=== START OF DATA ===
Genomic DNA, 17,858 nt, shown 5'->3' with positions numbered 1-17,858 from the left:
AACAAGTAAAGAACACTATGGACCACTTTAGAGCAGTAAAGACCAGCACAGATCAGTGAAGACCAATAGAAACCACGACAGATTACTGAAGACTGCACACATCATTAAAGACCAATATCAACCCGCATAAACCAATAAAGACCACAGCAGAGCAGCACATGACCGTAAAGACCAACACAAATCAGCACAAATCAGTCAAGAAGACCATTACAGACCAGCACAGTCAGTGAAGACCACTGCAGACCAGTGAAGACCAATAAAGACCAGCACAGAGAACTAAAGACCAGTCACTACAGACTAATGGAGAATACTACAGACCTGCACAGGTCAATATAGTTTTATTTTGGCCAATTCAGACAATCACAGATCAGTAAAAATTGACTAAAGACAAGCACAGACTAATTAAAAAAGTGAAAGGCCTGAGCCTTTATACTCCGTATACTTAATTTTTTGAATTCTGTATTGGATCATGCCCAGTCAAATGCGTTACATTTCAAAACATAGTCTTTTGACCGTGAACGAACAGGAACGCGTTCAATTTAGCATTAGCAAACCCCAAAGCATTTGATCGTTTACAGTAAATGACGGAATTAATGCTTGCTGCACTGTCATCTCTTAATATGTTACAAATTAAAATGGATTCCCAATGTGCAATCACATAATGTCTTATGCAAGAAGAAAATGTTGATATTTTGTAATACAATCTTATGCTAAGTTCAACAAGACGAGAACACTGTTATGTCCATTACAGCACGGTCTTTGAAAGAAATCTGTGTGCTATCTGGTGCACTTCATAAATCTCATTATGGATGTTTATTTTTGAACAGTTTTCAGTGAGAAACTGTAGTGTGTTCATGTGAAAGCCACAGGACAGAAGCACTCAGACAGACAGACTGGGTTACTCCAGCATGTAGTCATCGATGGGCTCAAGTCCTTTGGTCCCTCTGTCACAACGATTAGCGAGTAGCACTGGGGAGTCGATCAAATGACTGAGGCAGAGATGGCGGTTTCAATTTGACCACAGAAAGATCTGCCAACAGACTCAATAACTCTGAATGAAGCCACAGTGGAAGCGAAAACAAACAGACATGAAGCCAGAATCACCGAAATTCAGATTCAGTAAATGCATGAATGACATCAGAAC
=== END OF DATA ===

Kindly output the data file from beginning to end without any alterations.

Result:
Genomic DNA, 17,858 nt, shown 5'->3' with positions numbered 1-17,858 from the left:
AACAAGTAAAGAACACTATGGACCACTTTAGAGCAGTAAAGACCAGCACAGATCAGTGAAGACCAATAGAAACCACGACAGATTACTGAAGACTGCACACATCATTAAAGACCAATATCAACCCGCATAAACCAATAAAGACCACAGCAGAGCAGCACATGACCGTAAAGACCAACACAAATCAGCACAAATCAGTCAAGAAGACCATTACAGACCAGCACAGTCAGTGAAGACCACTGCAGACCAGTGAAGACCAATAAAGACCAGCACAGAGAACTAAAGACCAGTCACTACAGACTAATGGAGAATACTACAGACCTGCACAGGTCAATATAGTTTTATTTTGGCCAATTCAGACAATCACAGATCAGTAAAAATTGACTAAAGACAAGCACAGACTAATTAAAAAAGTGAAAGGCCTGAGCCTTTATACTCCGTATACTTAATTTTTTGAATTCTGTATTGGATCATGCCCAGTCAAATGCGTTACATTTCAAAACATAGTCTTTTGACCGTGAACGAACAGGAACGCGTTCAATTTAGCATTAGCAAACCCCAAAGCATTTGATCGTTTACAGTAAATGACGGAATTAATGCTTGCTGCACTGTCATCTCTTAATATGTTACAAATTAAAATGGATTCCCAATGTGCAATCACATAATGTCTTATGCAAGAAGAAAATGTTGATATTTTGTAATACAATCTTATGCTAAGTTCAACAAGACGAGAACACTGTTATGTCCATTACAGCACGGTCTTTGAAAGAAATCTGTGTGCTATCTGGTGCACTTCATAAATCTCATTATGGATGTTTATTTTTGAACAGTTTTCAGTGAGAAACTGTAGTGTGTTCATGTGAAAGCCACAGGACAGAAGCACTCAGACAGACAGACTGGGTTACTCCAGCATGTAGTCATCGATGGGCTCAAGTCCTTTGGTCCCTCTGTCACAACGATTAGCGAGTAGCACTGGGGAGTCGATCAAATGACTGAGGCAGAGATGGCGGTTTCAATTTGACCACAGAAAGATCTGCCAACAGACTCAATAACTCTGAATGAAGCCACAGTGGAAGCGAAAACAAACAGACATGAAGCCAGAATCACCGAAATTCAGATTCAGTAAATGCATGAATGACATCAGAAC